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Intermediate barriers and the police sniper

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By Detective Sergeant John V. Savage, Special contributor to Police1

There rarely exits a SWAT call out where you, a Police Sniper, will not have to consider and evaluate the potential effects of one or possibly numerous intermediate barriers within your target area. Intermediate barriers often can and do pose a very real problem and not knowing the effects and dangers involved with shooting through an intermediate barrier can only make things worse. However, when the proper tactics are employed the success of the operation can be greatly enhanced.

Besides having potential negative results on the bullet, the Sniper themselves can be directly affected by intermediate barriers. The barrier may make it difficult, if not impossible to make proper target and threat identifications due to glare, reflection, or visual distortions.

Some common intermediate barriers are glass, screens, fencing, shrubbery, grass, and construction materials such as doors. Basically they are any material that may effect or deviate the flight of your bullet as it travels from your rifle to its intended target.

As the bullet leaves the barrel of your rifle, in flight to its intended target, it stabilizes and travels on its intended flight path for which you have aimed and adjusted your scope to. Should the round come into contact with an object / intermediate barrier while in flight a number of dangerous effects can result, such as, a deviation from your point of aim to the point of impact. This deviation can be relatively minor if the bullet strikes the intermediate barrier close to the intended target or it can be severe should the bullet strike a intermediate barrier soon after it leaves the barrel. Bullet fragmentation and jacket separation can also result as the bullet strikes and passes through or glances off from an intermediate barrier. This could cause the bullet to fail to penetrate the barrier or send off fragments in directions other than at your point of aim. Should the bullet penetrate the barrier it may lose so much energy that its terminal ballistics are no longer sufficient to provide an immediate incapacitating kill shot. When glass is the barrier, the bullet strike will most often cause spalling which will send shards of glass rearward in a progressively increasing cone shape and possibly cause collateral damage to victims / hostages. Depending on the type of glass, you may encounter a loss of a sight picture after the bullet strikes, which will prohibit you from evaluating the effect of your shot or to deliver a follow up shot if necessary.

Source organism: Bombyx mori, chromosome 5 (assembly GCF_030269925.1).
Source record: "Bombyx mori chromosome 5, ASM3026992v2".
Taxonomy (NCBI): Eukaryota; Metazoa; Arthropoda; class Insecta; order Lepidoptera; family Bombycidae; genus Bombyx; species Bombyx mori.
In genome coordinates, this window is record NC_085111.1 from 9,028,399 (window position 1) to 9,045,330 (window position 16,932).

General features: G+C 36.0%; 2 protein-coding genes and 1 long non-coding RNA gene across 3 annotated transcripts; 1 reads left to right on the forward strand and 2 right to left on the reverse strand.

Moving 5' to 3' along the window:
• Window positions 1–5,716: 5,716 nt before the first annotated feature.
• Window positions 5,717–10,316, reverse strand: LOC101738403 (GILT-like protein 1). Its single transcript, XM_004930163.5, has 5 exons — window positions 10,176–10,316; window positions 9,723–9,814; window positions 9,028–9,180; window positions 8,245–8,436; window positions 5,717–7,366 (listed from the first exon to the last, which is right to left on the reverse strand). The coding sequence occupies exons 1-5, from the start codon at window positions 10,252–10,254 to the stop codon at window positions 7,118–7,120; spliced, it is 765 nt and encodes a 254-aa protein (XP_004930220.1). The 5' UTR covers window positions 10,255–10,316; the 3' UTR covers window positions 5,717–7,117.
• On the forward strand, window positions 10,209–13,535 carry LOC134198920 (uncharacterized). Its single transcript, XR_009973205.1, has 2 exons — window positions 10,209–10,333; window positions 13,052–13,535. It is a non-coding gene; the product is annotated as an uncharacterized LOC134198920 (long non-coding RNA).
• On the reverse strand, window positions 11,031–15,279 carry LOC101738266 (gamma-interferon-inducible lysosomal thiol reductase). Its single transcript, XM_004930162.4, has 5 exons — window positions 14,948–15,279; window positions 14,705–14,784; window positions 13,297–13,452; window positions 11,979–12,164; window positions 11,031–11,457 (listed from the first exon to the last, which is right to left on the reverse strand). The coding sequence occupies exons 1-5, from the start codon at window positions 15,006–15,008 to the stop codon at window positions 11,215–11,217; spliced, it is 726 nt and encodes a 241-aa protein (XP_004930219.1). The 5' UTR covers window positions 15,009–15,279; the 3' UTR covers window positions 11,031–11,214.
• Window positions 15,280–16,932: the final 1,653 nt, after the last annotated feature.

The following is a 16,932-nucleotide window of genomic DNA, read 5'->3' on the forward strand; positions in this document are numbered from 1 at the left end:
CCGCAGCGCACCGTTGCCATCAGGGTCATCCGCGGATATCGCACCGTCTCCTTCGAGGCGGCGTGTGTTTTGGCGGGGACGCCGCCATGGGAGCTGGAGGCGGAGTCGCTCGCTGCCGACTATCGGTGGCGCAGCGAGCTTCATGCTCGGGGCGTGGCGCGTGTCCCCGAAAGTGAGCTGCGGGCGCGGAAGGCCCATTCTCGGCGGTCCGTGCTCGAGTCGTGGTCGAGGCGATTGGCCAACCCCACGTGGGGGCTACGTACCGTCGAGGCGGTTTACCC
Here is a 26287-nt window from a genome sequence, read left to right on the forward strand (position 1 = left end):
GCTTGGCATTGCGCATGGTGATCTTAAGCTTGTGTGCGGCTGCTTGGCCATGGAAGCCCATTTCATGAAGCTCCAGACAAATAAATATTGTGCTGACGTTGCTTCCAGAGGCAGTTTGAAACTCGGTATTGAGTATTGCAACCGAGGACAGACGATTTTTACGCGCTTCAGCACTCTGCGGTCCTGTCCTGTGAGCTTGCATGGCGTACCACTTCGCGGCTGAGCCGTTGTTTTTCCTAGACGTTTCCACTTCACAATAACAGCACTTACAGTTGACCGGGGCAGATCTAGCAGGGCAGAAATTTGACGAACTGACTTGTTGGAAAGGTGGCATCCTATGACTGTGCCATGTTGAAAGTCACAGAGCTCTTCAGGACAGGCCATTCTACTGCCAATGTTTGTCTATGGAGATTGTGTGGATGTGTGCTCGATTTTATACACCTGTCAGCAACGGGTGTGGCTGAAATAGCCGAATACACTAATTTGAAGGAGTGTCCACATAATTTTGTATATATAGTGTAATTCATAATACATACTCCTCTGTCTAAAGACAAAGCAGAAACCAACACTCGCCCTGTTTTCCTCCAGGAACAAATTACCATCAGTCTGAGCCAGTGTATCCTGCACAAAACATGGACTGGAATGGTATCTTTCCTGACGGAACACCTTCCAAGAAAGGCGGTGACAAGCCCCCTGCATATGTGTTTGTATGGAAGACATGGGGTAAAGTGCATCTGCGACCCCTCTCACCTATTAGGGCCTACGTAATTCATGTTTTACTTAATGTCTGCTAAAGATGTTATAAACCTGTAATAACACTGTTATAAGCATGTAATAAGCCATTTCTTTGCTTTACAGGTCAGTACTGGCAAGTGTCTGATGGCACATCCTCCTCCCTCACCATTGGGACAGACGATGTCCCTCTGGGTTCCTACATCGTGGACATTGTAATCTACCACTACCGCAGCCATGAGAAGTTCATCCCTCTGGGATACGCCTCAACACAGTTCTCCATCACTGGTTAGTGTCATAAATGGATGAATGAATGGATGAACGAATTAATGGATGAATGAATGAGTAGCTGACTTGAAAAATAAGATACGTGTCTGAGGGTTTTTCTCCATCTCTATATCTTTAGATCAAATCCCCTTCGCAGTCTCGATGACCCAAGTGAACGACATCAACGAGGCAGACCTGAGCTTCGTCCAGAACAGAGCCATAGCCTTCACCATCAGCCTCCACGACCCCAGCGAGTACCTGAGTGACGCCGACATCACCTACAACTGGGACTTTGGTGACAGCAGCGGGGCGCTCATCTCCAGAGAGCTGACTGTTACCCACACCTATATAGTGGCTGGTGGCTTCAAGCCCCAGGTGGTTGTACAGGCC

Besides having potential negative results on the bullet, the Sniper themselves can be directly affected by intermediate barriers. The barrier may make it difficult, if not impossible to make proper target and threat identifications due to glare, reflection, or visual distortions. The barrier may be at an angle or provide a very narrow filed of view / field of fire. And it may be very difficult for the Sniper to properly evaluate the barrier while remaining unexposed due to lighting, weather conditions, inadequate optics, or poor knowledge of commonly used materials used in residential and commercial construction.